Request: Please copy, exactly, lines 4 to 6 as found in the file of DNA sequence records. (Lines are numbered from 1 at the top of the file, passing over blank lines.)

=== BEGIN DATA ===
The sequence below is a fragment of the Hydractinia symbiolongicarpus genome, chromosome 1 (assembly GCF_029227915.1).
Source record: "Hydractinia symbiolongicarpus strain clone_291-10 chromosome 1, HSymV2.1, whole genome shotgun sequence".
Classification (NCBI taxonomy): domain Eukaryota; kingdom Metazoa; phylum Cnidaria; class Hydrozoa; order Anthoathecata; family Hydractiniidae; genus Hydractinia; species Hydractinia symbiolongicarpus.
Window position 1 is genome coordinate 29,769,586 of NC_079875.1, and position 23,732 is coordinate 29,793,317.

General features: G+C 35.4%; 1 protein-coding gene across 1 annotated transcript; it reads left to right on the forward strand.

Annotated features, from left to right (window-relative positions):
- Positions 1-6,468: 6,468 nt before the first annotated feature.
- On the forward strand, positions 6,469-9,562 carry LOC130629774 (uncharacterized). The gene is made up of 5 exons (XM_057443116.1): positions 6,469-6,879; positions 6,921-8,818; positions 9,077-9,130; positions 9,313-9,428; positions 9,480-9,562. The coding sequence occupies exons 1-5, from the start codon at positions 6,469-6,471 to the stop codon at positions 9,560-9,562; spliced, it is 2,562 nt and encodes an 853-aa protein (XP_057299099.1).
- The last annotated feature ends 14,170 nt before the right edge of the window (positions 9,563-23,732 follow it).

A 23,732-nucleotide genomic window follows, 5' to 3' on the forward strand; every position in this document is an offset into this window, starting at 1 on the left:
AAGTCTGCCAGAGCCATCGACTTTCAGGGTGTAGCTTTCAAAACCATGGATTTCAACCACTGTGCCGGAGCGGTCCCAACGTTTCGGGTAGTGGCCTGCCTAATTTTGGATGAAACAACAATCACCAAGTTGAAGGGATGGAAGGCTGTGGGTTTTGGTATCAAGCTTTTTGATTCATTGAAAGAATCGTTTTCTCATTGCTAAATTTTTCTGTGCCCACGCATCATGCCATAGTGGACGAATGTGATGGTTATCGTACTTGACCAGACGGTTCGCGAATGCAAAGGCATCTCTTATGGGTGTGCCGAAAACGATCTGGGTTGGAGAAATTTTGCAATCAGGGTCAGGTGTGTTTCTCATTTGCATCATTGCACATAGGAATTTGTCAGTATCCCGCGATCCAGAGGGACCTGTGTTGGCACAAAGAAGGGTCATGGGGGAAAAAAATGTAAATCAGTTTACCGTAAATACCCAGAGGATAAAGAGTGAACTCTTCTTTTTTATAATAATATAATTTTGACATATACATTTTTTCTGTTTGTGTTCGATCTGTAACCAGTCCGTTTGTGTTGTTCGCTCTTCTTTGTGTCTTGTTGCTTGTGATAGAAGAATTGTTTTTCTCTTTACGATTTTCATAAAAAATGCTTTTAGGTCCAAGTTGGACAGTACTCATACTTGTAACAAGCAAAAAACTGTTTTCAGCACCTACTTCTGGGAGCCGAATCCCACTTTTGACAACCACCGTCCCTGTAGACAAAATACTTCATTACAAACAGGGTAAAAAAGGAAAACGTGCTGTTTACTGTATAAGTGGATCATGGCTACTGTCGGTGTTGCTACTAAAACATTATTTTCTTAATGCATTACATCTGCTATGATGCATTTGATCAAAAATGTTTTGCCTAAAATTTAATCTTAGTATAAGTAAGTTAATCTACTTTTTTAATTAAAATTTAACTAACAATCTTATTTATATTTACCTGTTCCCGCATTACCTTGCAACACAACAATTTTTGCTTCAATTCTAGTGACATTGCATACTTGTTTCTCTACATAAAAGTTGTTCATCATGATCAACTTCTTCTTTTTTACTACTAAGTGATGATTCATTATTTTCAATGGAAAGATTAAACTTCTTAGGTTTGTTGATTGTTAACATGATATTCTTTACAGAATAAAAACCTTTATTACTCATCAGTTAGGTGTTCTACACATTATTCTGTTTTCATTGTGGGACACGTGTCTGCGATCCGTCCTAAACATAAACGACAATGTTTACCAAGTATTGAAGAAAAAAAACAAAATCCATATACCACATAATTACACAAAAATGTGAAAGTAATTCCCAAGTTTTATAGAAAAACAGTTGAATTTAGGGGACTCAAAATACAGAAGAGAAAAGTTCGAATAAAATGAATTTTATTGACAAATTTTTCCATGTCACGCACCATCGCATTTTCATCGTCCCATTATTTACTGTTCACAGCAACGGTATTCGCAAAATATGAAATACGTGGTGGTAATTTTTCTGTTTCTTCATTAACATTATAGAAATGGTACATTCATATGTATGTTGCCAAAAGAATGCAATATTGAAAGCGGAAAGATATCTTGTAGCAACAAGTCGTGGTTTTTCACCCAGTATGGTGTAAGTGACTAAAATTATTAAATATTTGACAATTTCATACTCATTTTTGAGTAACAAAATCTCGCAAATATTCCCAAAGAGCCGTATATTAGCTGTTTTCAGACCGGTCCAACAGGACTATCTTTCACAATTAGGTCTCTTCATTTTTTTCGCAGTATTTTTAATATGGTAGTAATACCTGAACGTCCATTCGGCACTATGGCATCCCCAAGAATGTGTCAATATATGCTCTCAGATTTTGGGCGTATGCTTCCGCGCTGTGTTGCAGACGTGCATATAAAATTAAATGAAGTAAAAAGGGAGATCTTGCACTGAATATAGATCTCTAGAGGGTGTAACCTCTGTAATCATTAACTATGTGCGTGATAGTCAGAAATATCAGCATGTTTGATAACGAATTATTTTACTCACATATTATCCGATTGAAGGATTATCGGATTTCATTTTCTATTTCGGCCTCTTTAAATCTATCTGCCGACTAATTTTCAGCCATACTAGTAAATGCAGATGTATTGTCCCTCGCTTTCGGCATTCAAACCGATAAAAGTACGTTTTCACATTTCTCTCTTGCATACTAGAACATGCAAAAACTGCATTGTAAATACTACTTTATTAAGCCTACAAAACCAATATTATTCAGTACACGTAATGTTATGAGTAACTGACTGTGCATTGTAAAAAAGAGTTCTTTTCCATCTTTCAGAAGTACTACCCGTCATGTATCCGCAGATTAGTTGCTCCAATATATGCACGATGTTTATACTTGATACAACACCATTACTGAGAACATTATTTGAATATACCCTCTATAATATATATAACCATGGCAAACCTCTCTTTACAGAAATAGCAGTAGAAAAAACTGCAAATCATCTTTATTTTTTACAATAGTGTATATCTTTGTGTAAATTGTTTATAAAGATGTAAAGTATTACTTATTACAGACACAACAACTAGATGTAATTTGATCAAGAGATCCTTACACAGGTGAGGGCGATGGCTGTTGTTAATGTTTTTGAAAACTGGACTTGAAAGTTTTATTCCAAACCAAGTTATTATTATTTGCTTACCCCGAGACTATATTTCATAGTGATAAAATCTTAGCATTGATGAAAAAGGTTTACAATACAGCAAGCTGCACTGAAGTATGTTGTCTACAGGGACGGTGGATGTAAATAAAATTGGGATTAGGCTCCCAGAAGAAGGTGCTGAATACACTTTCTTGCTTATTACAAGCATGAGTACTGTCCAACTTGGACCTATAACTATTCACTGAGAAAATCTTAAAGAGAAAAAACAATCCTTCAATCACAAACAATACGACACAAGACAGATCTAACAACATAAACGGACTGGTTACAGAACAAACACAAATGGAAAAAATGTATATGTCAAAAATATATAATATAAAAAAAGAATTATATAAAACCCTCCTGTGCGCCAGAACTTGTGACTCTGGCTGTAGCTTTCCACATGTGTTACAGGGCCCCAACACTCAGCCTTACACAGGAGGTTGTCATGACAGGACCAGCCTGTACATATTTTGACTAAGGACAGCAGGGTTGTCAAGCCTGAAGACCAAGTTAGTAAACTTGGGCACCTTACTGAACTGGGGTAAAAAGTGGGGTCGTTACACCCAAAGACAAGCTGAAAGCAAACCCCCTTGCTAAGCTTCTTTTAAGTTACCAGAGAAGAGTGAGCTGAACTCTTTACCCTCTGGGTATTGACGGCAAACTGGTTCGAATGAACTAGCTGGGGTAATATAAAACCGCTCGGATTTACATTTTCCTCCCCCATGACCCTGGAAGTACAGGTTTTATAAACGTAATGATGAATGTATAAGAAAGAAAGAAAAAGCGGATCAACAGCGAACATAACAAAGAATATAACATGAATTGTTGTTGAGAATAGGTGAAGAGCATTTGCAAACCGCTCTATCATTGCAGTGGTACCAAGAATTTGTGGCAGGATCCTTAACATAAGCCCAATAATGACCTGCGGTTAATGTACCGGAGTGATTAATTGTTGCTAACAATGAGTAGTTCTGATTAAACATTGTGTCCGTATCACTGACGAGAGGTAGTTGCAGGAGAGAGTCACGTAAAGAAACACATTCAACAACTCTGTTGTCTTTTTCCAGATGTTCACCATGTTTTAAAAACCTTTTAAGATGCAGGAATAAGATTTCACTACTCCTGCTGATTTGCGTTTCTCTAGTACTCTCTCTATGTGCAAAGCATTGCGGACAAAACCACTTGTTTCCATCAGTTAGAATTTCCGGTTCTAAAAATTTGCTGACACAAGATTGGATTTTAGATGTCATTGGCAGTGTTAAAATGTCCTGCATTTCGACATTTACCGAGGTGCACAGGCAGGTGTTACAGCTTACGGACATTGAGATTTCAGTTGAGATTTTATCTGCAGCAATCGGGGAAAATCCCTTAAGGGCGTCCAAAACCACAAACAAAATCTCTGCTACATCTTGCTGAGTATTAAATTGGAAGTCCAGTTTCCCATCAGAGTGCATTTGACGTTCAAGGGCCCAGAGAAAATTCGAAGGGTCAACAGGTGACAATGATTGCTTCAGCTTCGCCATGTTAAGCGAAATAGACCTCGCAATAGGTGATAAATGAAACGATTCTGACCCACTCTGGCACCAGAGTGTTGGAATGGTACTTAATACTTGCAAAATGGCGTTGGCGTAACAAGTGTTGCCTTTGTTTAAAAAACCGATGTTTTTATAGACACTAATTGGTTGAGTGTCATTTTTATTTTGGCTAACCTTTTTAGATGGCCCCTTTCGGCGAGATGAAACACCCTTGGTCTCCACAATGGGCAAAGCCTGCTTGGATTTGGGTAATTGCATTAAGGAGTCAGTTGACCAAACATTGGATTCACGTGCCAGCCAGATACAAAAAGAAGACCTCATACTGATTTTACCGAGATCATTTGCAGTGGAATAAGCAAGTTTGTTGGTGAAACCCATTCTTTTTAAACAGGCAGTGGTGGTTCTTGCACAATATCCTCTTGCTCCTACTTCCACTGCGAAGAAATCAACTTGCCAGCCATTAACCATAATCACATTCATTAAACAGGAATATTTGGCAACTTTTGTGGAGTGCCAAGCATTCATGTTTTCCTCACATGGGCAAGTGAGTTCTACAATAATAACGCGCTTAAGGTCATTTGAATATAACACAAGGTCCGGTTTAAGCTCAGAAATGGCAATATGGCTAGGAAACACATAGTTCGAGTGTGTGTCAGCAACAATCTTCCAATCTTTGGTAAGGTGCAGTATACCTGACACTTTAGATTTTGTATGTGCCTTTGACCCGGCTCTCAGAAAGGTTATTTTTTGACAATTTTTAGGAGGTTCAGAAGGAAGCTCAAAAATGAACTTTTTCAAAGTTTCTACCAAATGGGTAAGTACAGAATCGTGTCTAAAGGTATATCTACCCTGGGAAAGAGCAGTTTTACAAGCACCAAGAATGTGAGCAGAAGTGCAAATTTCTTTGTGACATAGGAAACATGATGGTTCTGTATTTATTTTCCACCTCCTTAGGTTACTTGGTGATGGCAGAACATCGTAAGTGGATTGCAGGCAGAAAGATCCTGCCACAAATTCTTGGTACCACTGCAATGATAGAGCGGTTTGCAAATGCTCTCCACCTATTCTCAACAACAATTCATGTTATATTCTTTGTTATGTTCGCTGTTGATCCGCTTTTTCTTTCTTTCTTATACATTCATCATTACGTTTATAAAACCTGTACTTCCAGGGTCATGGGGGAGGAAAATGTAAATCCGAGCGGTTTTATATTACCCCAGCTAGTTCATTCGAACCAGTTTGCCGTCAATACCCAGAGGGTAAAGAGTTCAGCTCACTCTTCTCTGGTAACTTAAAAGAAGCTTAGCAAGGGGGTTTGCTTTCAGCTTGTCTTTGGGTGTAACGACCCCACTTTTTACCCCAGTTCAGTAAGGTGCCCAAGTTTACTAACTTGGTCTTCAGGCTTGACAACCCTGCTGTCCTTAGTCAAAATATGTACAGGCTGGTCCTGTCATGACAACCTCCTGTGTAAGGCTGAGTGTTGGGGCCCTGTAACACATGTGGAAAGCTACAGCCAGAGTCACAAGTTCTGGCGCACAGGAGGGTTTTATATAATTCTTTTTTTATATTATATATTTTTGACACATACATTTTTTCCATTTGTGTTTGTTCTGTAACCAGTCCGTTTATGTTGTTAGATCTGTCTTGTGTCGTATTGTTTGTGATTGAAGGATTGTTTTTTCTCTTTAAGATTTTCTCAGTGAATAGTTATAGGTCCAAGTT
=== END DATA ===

Window position 1 is genome coordinate 29,769,586 of NC_079875.1, and position 23,732 is coordinate 29,793,317.

General features: G+C 35.4%; 1 protein-coding gene across 1 annotated transcript; it reads left to right on the forward strand.

Annotated features, from left to right (window-relative positions):